Hiroki Kuroda (20 DXL)
It caught almost everyone by surprise when Kuroda went on the DL. The Dodgers quickly made the move, pulling up Eric Stults from Albuquerque in the midst of a span of offdays that will deflate the fifth starter’s role. His oblique strain happened in his first start, though he didn’t report the problem until his bullpen session. The pain and tightness in the muscle were “significant,” I’m told, and it could be as long as a month before he’s ready. Joe Torre gave Kuroda the Opening Day start as something of a message that he was going to be the leader of the staff. Without him, it’s going to be very difficult to limit the innings on Clayton Kershaw and James McDonald early in the season, which could make the thin Dodger rotation a real problem during the second half that might require an acquisition. This could be where Pedro Martinez finds an opening.
Chipper Jones (1 DXL)
Jones plays through major injuries, so it should be no surprise that he’s playing through a bruise on his left thumb. According to sources the injury affects him more from the right side, though none of them could explain to me exactly why. He did hit a home run while playing through it, and he may have aggravated it by hitting for power, since he hasn’t hit for an extra base since having to take the day off. Don’t be surprised to see Bobby Cox find him another day off sometime this week, even with Monday’s scheduled break, but Jones essentially writes his own name into the lineup. Assuming that this is as minor as it appears, he should only be diminished for about a week, though you never really know with him. Some players can play through pain, but few excel doing it the way that Jones has throughout his career.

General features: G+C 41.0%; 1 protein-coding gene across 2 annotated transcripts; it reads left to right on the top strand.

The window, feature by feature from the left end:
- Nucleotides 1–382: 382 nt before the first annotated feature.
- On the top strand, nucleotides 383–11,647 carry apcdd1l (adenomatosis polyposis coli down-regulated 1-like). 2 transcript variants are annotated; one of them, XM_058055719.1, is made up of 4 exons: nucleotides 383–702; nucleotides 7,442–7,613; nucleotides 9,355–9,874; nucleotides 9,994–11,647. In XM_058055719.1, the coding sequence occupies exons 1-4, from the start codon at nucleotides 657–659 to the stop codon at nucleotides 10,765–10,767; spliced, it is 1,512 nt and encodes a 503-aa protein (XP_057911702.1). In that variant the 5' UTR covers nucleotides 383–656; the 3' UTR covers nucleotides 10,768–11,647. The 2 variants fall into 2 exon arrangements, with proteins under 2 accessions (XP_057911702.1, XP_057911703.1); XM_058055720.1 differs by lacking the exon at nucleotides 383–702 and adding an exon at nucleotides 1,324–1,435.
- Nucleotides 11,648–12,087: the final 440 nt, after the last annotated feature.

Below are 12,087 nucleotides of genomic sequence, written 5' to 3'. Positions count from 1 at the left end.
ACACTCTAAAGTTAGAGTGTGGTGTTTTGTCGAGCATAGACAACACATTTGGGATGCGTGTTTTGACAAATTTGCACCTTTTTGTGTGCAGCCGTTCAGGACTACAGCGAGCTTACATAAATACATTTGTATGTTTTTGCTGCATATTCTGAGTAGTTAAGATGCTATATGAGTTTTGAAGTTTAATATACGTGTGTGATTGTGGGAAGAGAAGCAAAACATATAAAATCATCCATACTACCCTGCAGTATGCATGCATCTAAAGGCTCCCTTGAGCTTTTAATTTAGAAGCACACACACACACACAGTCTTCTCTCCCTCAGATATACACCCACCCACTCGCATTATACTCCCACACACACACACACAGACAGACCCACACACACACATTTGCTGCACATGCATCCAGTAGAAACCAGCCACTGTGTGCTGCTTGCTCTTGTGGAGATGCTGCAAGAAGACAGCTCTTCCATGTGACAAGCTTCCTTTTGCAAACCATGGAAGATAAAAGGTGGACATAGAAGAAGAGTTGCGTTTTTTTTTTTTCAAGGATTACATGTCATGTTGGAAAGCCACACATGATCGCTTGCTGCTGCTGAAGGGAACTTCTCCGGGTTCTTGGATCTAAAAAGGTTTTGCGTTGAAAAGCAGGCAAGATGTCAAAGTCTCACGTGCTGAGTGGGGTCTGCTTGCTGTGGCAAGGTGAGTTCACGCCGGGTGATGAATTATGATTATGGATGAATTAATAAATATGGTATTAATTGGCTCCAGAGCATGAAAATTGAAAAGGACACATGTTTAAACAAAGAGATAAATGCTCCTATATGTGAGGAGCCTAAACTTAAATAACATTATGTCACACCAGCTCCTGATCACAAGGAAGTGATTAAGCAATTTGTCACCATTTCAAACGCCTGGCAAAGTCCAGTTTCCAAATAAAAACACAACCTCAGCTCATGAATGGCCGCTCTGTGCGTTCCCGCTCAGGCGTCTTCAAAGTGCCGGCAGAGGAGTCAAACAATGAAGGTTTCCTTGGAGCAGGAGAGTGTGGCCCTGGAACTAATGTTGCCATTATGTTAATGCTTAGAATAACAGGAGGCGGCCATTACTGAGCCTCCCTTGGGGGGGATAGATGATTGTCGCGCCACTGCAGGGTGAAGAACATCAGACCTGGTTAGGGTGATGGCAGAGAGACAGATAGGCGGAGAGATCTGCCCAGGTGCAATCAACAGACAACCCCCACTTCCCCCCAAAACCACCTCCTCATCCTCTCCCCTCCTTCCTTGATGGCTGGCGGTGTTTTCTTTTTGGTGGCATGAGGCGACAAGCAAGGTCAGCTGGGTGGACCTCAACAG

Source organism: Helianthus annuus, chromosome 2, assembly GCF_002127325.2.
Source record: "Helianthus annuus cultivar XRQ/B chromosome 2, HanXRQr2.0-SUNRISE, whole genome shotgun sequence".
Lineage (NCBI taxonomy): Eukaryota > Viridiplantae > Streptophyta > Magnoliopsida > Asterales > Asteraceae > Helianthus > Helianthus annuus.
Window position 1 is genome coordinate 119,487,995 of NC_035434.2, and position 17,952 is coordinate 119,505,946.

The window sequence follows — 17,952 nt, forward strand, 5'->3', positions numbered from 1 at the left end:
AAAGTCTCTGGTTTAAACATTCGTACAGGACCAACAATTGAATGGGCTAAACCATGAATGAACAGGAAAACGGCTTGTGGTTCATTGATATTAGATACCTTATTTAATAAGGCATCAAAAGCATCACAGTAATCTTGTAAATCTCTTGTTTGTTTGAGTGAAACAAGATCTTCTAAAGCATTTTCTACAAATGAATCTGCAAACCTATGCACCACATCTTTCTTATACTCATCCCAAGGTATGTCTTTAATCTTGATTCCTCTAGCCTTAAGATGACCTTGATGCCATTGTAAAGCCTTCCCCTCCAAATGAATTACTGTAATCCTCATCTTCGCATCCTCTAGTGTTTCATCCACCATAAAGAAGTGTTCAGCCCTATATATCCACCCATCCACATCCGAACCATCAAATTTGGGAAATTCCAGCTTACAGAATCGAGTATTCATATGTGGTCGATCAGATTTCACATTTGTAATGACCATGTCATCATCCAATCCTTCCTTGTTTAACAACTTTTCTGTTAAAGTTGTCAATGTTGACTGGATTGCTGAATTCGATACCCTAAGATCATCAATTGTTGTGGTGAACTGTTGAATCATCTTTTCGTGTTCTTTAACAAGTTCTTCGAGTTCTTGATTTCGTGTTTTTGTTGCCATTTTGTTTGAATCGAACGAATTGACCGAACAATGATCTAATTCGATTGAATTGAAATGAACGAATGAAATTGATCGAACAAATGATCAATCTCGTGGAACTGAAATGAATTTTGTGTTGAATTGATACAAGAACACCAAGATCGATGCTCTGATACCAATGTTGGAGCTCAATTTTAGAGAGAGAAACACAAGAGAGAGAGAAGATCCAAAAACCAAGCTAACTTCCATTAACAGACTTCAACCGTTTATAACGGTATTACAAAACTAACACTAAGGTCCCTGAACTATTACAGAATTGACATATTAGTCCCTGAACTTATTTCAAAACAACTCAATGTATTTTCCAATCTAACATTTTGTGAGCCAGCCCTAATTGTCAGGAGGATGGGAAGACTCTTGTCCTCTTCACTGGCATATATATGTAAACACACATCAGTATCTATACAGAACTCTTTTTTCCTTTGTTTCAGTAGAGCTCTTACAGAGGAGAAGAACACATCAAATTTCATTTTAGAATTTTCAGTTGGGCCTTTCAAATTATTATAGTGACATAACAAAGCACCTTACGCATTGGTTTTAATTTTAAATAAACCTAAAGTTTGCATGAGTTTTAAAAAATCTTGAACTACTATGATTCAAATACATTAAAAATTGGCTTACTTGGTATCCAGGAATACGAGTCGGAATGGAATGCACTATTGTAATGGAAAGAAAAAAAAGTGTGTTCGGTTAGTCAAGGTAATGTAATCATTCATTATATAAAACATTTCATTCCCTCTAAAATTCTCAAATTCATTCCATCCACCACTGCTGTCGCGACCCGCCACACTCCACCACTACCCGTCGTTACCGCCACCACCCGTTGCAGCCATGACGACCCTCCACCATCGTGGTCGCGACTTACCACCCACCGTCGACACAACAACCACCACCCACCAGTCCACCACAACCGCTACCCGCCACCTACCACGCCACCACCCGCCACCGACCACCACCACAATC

Geovany Soto (7 DXL)
The Cubs have been getting by with a hobbled Koyie Hill while visiting Milwaukee, and they seem to think that the wait to DL Soto will pay off. Using the Injury Cost calculation, we can estimate how much the Cubs saved: If Soto returns as scheduled on Wednesday, the eight days they get back will mean about $600,000 in value saved, or about a half-win. That’s a very smart move, even though it pushed Hill to play through a swollen toe. No offense to Hill, but he’s relatively easy to replace with a call to Iowa. Soto’s shoulder impingement is one of those things that will recur from time to time, but as a known condition, the Cubs should be able to treat it. The concern is that since it appears to be so quick to aggravate (“fast zero to sixty” as one ATC put it), they might not get much warning.
Carlos Ruiz (20 DXL)